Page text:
A quick glance at the Nations Cup rankings will lead you to believe Finland was half-decent. A solid 5th place, just ahead of Germany. Not bad, you say to yourself, they beat Canada, the US, the Poland-Justyna-Kowalczyks,
Dear entire team Finland. Please buy Aino-Kaisa Saarinen a pile of drinks the next time you get clobbered, because she is the only reason you received a D+ instead of an F. On second thought, you probably shouldn’t be drinking, but training, because for the most part, you guys stunk.
A team that has the depth on both the men’s and women’s side that Finland had to begin this season should not end in 5th, but should be a perennial podium contender. Sure, there are fluctuations every year, but everyone can agree, Virpi Kuitinen dropping to 317 this seasons from 1100 WC points last season isn’t a ‘fluctuation’ but a meltdown. I know, she’s retiring, she was sick, she was tapering for the Olympics, blah blah blah, but for one of the all-around best and most consistent skiers on the World Cup for the last 4 years, it is unacceptable. 317 is the lowest point total she has had since 2001, when she was 25! Virpi, I know you’re retiring, but grow a pair, put the boards back on next season and kick some Polish ass!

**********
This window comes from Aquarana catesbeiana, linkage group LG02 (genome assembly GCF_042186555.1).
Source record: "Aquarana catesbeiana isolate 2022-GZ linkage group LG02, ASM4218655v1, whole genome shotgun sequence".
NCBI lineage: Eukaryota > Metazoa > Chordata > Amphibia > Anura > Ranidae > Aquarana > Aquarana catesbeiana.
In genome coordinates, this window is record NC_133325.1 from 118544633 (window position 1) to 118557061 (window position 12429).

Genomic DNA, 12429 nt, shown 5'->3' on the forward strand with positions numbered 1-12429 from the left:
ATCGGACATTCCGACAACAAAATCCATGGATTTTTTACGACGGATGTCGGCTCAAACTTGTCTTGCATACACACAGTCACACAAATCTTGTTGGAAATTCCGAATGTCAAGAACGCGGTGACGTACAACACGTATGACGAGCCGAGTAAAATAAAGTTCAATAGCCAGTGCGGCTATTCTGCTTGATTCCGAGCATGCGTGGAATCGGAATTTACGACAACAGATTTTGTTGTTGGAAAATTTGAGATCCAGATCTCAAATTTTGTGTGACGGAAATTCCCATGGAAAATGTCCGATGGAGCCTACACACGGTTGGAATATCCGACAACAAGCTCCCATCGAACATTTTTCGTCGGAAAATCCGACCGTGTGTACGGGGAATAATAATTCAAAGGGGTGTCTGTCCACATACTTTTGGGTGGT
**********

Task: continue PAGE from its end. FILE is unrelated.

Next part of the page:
But Finland’s woes were not all a product of Kuitinen. Her ever-useful teammate (or at least was her two previous seasons) Pirjo Muranen also took the opportunity to shit the bed in an Olympic year. She contributed a whole 260 WC points to the total after chipping in just under 1000 last season. Muranen had more WC points by Christmas of last year than she scored all this season. Jeez, if Muranen was a nation, she wouldn’t even have beaten Belarus. I wish I could pinpoint exactly what happened, tell you the TSN turning point, and give Pirjo a good excuse, but I could not find one. Let’s just say she had tuberculosis.